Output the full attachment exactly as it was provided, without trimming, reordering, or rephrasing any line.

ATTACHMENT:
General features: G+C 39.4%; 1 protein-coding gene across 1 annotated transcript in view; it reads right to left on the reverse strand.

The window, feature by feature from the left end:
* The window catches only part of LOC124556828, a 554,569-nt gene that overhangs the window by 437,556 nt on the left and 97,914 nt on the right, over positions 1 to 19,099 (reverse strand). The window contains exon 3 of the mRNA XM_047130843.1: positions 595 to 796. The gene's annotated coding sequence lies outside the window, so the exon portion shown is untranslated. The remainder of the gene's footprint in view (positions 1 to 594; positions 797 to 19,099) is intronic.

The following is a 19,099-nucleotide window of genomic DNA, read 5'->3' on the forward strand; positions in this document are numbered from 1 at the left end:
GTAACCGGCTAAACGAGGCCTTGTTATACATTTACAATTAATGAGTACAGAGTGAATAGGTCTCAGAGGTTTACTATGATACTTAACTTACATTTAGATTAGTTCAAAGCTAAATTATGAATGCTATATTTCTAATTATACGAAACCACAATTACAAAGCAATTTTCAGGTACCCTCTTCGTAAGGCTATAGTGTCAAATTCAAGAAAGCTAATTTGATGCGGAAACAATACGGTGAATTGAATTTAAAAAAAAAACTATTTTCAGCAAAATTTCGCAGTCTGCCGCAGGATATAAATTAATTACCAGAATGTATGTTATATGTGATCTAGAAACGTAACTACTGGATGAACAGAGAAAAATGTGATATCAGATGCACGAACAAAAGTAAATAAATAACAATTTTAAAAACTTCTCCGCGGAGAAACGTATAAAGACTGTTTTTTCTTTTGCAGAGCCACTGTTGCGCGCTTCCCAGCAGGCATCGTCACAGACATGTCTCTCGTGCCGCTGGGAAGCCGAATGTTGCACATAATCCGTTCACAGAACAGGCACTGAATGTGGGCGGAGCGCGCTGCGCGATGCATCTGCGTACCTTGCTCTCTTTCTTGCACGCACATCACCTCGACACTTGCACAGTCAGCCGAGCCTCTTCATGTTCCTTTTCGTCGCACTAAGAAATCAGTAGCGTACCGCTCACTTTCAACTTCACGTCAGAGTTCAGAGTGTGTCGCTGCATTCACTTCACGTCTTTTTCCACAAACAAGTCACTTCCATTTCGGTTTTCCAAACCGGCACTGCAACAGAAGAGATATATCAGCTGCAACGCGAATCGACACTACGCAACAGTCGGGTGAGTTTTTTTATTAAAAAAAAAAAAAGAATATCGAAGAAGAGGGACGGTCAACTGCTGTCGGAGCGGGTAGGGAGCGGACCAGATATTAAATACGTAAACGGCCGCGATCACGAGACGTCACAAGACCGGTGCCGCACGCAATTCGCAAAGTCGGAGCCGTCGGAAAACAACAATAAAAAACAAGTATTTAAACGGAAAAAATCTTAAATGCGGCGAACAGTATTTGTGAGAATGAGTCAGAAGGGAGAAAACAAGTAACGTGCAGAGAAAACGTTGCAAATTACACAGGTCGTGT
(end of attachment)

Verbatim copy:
General features: G+C 39.4%; 1 protein-coding gene across 1 annotated transcript in view; it reads right to left on the reverse strand.

The window, feature by feature from the left end:
* The window catches only part of LOC124556828, a 554,569-nt gene that overhangs the window by 437,556 nt on the left and 97,914 nt on the right, over positions 1 to 19,099 (reverse strand). The window contains exon 3 of the mRNA XM_047130843.1: positions 595 to 796. The gene's annotated coding sequence lies outside the window, so the exon portion shown is untranslated. The remainder of the gene's footprint in view (positions 1 to 594; positions 797 to 19,099) is intronic.

The following is a 19,099-nucleotide window of genomic DNA, read 5'->3' on the forward strand; positions in this document are numbered from 1 at the left end:
GTAACCGGCTAAACGAGGCCTTGTTATACATTTACAATTAATGAGTACAGAGTGAATAGGTCTCAGAGGTTTACTATGATACTTAACTTACATTTAGATTAGTTCAAAGCTAAATTATGAATGCTATATTTCTAATTATACGAAACCACAATTACAAAGCAATTTTCAGGTACCCTCTTCGTAAGGCTATAGTGTCAAATTCAAGAAAGCTAATTTGATGCGGAAACAATACGGTGAATTGAATTTAAAAAAAAAACTATTTTCAGCAAAATTTCGCAGTCTGCCGCAGGATATAAATTAATTACCAGAATGTATGTTATATGTGATCTAGAAACGTAACTACTGGATGAACAGAGAAAAATGTGATATCAGATGCACGAACAAAAGTAAATAAATAACAATTTTAAAAACTTCTCCGCGGAGAAACGTATAAAGACTGTTTTTTCTTTTGCAGAGCCACTGTTGCGCGCTTCCCAGCAGGCATCGTCACAGACATGTCTCTCGTGCCGCTGGGAAGCCGAATGTTGCACATAATCCGTTCACAGAACAGGCACTGAATGTGGGCGGAGCGCGCTGCGCGATGCATCTGCGTACCTTGCTCTCTTTCTTGCACGCACATCACCTCGACACTTGCACAGTCAGCCGAGCCTCTTCATGTTCCTTTTCGTCGCACTAAGAAATCAGTAGCGTACCGCTCACTTTCAACTTCACGTCAGAGTTCAGAGTGTGTCGCTGCATTCACTTCACGTCTTTTTCCACAAACAAGTCACTTCCATTTCGGTTTTCCAAACCGGCACTGCAACAGAAGAGATATATCAGCTGCAACGCGAATCGACACTACGCAACAGTCGGGTGAGTTTTTTTATTAAAAAAAAAAAAAGAATATCGAAGAAGAGGGACGGTCAACTGCTGTCGGAGCGGGTAGGGAGCGGACCAGATATTAAATACGTAAACGGCCGCGATCACGAGACGTCACAAGACCGGTGCCGCACGCAATTCGCAAAGTCGGAGCCGTCGGAAAACAACAATAAAAAACAAGTATTTAAACGGAAAAAATCTTAAATGCGGCGAACAGTATTTGTGAGAATGAGTCAGAAGGGAGAAAACAAGTAACGTGCAGAGAAAACGTTGCAAATTACACAGGTCGTGT